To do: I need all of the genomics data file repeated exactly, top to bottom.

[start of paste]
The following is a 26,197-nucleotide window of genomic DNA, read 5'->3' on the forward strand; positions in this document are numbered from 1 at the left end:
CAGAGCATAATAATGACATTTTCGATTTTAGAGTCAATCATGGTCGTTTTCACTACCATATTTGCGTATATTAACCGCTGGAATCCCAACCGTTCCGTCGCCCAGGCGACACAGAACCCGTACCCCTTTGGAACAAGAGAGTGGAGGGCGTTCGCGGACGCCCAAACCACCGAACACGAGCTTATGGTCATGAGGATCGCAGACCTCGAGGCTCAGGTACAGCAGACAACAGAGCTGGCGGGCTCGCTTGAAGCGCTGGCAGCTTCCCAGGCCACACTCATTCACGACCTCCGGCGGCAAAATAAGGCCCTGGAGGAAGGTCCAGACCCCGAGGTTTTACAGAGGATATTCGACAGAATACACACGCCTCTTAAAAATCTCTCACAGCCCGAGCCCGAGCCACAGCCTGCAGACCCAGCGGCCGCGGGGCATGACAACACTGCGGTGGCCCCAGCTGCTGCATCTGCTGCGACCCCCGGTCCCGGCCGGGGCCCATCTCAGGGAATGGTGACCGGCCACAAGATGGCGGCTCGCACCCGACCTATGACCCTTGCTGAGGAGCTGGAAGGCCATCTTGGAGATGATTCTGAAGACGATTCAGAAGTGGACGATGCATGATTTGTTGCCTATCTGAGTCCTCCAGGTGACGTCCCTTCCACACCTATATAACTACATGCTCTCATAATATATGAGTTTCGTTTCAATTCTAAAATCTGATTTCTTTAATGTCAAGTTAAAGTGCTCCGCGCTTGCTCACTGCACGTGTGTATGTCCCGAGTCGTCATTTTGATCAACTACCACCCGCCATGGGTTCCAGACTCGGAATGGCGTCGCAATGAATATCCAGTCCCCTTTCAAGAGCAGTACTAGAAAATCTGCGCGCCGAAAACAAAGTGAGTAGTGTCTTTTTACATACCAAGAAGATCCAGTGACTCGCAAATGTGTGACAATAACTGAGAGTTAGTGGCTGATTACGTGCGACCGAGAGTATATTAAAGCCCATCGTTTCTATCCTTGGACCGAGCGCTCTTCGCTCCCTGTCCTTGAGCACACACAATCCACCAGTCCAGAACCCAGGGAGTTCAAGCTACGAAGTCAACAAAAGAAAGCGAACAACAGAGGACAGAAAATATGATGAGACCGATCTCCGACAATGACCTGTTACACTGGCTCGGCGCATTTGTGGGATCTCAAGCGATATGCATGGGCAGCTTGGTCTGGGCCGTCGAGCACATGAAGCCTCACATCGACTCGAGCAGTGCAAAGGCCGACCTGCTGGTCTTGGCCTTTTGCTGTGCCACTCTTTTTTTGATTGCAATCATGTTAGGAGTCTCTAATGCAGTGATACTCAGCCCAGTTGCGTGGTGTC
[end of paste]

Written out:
The following is a 26,197-nucleotide window of genomic DNA, read 5'->3' on the forward strand; positions in this document are numbered from 1 at the left end:
CAGAGCATAATAATGACATTTTCGATTTTAGAGTCAATCATGGTCGTTTTCACTACCATATTTGCGTATATTAACCGCTGGAATCCCAACCGTTCCGTCGCCCAGGCGACACAGAACCCGTACCCCTTTGGAACAAGAGAGTGGAGGGCGTTCGCGGACGCCCAAACCACCGAACACGAGCTTATGGTCATGAGGATCGCAGACCTCGAGGCTCAGGTACAGCAGACAACAGAGCTGGCGGGCTCGCTTGAAGCGCTGGCAGCTTCCCAGGCCACACTCATTCACGACCTCCGGCGGCAAAATAAGGCCCTGGAGGAAGGTCCAGACCCCGAGGTTTTACAGAGGATATTCGACAGAATACACACGCCTCTTAAAAATCTCTCACAGCCCGAGCCCGAGCCACAGCCTGCAGACCCAGCGGCCGCGGGGCATGACAACACTGCGGTGGCCCCAGCTGCTGCATCTGCTGCGACCCCCGGTCCCGGCCGGGGCCCATCTCAGGGAATGGTGACCGGCCACAAGATGGCGGCTCGCACCCGACCTATGACCCTTGCTGAGGAGCTGGAAGGCCATCTTGGAGATGATTCTGAAGACGATTCAGAAGTGGACGATGCATGATTTGTTGCCTATCTGAGTCCTCCAGGTGACGTCCCTTCCACACCTATATAACTACATGCTCTCATAATATATGAGTTTCGTTTCAATTCTAAAATCTGATTTCTTTAATGTCAAGTTAAAGTGCTCCGCGCTTGCTCACTGCACGTGTGTATGTCCCGAGTCGTCATTTTGATCAACTACCACCCGCCATGGGTTCCAGACTCGGAATGGCGTCGCAATGAATATCCAGTCCCCTTTCAAGAGCAGTACTAGAAAATCTGCGCGCCGAAAACAAAGTGAGTAGTGTCTTTTTACATACCAAGAAGATCCAGTGACTCGCAAATGTGTGACAATAACTGAGAGTTAGTGGCTGATTACGTGCGACCGAGAGTATATTAAAGCCCATCGTTTCTATCCTTGGACCGAGCGCTCTTCGCTCCCTGTCCTTGAGCACACACAATCCACCAGTCCAGAACCCAGGGAGTTCAAGCTACGAAGTCAACAAAAGAAAGCGAACAACAGAGGACAGAAAATATGATGAGACCGATCTCCGACAATGACCTGTTACACTGGCTCGGCGCATTTGTGGGATCTCAAGCGATATGCATGGGCAGCTTGGTCTGGGCCGTCGAGCACATGAAGCCTCACATCGACTCGAGCAGTGCAAAGGCCGACCTGCTGGTCTTGGCCTTTTGCTGTGCCACTCTTTTTTTGATTGCAATCATGTTAGGAGTCTCTAATGCAGTGATACTCAGCCCAGTTGCGTGGTGTC